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Labeno
Nov 17, 2008, 07:23 AM
I've noticed that as I navigate around view controllers, that the controller will occasionally reload. This reload causes crashing and other weird issues cause it recreates all the buttons, labels, etc, and reset values back to new values. Typically I use the viewWillLoad function to create all the buttons, labels, etc, and initialize class variables.

What is the proper way to load views (buttons, labels, etc) and initialize class variables into a controller just once, so there is no worry that these will be over written due to a reload later on?

Thank you for any help.



jnic
Nov 17, 2008, 08:09 AM
You should be using viewDidLoad and/or overriding the init method. Specifically, for UIViewControllers, you can override initWithNibName:

- (id)initWithNibName:(NSString )nibNameOrNil bundle:(NSBundle *)nibBundleOrNil {
if (self = [super initWithNibName:nibNameOrNil bundle:nibBundleOrNil]) {
// Do your initialization here.
}
return self;
}

The init method is called when the class is constructed (so initialize your variables here). viewDidLoad is called when the view is first loaded from the nib (if you're not using a nib then use loadView), so set up your UI widgets here.

viewWillAppear is called (I believe) every time you re-display the viewController, so initializing things there will indeed cause weird behavior.

Docs: https://developer.apple.com/iphone/library/documentation/UIKit/Reference/UIViewController_Class/Reference/Reference.html#//apple_ref/occ/instm/UIViewController/viewWillAppear:

PhoneyDeveloper
Nov 17, 2008, 10:05 AM
If your app gets a memory warning the view controllers that are not currently visible will unload their view and set it to nil. When those view controllers are shown again they will load their view and call their subclasses' viewDidLoad or loadView methods.

You need to write your code with this in mind so there are no memory leaks or other bugs if your view is unloaded.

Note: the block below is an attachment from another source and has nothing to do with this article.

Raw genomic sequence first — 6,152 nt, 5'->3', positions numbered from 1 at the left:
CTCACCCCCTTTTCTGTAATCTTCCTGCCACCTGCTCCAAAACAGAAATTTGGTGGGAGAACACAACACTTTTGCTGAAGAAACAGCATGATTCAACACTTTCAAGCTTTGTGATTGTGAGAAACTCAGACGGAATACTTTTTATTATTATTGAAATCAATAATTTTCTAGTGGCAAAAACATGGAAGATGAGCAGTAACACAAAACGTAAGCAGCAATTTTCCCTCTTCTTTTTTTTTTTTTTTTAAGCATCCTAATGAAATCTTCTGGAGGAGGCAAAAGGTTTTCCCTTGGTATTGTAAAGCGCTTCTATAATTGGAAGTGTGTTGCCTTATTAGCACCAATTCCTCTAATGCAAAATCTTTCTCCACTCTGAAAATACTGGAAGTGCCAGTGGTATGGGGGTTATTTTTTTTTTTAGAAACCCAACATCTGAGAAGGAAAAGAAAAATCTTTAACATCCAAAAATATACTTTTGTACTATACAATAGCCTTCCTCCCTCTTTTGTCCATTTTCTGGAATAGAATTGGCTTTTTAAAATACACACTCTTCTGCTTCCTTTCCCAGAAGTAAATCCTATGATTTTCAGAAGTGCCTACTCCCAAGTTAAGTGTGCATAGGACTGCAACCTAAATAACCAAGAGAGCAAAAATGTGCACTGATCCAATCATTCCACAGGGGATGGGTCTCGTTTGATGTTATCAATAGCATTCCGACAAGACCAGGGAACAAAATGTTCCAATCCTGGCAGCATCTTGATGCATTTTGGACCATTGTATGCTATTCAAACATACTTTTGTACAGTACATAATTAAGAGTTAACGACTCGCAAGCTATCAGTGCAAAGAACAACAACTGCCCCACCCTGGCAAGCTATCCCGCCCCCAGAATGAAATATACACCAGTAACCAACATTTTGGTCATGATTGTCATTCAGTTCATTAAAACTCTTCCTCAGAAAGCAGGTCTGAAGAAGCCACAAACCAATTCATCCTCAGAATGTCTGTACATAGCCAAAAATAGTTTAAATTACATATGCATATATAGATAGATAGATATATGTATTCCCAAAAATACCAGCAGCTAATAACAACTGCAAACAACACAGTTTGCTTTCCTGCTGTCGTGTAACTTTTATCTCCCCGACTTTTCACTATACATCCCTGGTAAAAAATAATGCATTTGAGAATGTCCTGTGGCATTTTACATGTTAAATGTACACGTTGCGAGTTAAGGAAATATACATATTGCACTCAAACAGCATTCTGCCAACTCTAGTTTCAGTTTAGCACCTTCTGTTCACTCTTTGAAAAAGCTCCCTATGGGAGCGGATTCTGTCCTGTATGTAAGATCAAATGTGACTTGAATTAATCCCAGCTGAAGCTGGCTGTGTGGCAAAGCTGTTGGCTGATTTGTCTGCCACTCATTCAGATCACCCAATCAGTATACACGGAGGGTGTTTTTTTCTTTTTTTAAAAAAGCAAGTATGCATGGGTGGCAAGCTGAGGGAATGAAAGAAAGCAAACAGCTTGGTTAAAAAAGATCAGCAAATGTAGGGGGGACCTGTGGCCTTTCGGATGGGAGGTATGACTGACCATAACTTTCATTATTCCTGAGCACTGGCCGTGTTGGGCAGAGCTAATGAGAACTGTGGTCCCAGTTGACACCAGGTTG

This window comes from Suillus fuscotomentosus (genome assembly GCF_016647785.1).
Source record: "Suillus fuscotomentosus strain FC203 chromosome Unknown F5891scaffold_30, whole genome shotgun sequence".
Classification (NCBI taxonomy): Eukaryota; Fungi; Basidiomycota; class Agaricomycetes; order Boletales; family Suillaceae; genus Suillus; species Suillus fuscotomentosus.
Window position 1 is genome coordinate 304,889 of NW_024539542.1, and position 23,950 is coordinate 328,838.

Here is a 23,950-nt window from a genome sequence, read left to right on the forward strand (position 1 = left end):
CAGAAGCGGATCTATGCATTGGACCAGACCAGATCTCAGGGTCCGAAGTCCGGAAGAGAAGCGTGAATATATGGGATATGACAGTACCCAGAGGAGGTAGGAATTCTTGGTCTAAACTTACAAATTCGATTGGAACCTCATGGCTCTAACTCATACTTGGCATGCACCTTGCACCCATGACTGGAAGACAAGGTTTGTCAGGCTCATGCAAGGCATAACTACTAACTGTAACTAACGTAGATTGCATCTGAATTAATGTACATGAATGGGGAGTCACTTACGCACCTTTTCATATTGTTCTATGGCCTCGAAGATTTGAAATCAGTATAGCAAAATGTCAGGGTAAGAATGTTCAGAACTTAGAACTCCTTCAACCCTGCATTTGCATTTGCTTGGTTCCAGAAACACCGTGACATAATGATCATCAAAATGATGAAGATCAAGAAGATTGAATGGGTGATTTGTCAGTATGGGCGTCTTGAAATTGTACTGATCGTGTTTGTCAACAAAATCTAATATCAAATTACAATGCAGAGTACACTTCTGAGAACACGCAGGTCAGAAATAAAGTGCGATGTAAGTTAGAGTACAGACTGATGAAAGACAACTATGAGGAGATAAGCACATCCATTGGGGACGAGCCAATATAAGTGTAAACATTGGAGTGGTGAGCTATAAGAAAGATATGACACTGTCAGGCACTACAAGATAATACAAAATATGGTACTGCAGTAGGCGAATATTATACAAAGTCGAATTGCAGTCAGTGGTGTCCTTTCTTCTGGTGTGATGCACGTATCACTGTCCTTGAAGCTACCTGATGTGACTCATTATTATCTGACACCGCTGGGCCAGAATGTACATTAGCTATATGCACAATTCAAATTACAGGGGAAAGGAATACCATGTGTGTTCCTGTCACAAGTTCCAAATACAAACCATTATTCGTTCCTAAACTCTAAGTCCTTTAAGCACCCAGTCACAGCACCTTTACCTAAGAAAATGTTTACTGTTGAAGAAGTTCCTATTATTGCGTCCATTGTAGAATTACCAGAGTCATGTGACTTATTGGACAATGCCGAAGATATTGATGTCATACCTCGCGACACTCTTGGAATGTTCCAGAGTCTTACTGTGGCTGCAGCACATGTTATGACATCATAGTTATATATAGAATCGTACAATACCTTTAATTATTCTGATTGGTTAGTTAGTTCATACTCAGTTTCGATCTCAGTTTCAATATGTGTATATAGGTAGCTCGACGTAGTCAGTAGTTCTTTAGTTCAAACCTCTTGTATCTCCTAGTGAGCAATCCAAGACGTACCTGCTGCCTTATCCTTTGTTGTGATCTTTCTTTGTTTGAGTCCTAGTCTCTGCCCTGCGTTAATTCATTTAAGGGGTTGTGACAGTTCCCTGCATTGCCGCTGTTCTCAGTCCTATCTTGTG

Labeno
Nov 17, 2008, 10:43 AM
If your app gets a memory warning the view controllers that are not currently visible will unload their view and set it to nil. When those view controllers are shown again they will load their view and call their subclasses' viewDidLoad or loadView methods.

You need to write your code with this in mind so there are no memory leaks or other bugs if your view is unloaded.

This makes a lot of sense. Thank you very much for the information!!!

Can the memory warning be avoided? If so, is it a bad practice to let views remain loaded when the system is asking you to free memory?

Also, does this somehow relate to controllers taking a long time to finally show up (sometimes 4 or 5 seconds). E.g. a controller used to enter someones name using a keyboard?

PhoneyDeveloper
Nov 17, 2008, 12:00 PM
The memory warning happens if your app uses too much memory, for some definition of too much memory. If you don't free up memory the OS will kill your app.

The memory warning comes through didReceiveMemoryWarning and a similar method on your app delegate. If you don't call the base class in your derived class then I assume the base class won't release the view. However, your app could be killed in that case. I would recommend saving any state in didReceiveMemoryWarning, calling the base class, and in viewDidLoad restore the state.

I don't know why a controller would take a long time to load unless something it needs has been completely unloaded.